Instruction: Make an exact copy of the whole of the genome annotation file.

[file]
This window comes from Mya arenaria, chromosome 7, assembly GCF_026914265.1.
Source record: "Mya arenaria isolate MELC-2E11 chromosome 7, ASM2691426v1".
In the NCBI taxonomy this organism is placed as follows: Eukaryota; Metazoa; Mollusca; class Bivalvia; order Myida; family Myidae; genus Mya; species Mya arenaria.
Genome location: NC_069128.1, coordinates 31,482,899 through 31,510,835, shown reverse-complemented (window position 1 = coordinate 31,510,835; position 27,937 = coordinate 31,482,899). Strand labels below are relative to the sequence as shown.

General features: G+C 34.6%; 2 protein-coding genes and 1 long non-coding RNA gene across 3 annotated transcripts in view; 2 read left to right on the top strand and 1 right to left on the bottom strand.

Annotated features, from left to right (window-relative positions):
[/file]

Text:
This window comes from Mya arenaria, chromosome 7, assembly GCF_026914265.1.
Source record: "Mya arenaria isolate MELC-2E11 chromosome 7, ASM2691426v1".
In the NCBI taxonomy this organism is placed as follows: Eukaryota; Metazoa; Mollusca; class Bivalvia; order Myida; family Myidae; genus Mya; species Mya arenaria.
Genome location: NC_069128.1, coordinates 31,482,899 through 31,510,835, shown reverse-complemented (window position 1 = coordinate 31,510,835; position 27,937 = coordinate 31,482,899). Strand labels below are relative to the sequence as shown.

General features: G+C 34.6%; 2 protein-coding genes and 1 long non-coding RNA gene across 3 annotated transcripts in view; 2 read left to right on the top strand and 1 right to left on the bottom strand.

Annotated features, from left to right (window-relative positions):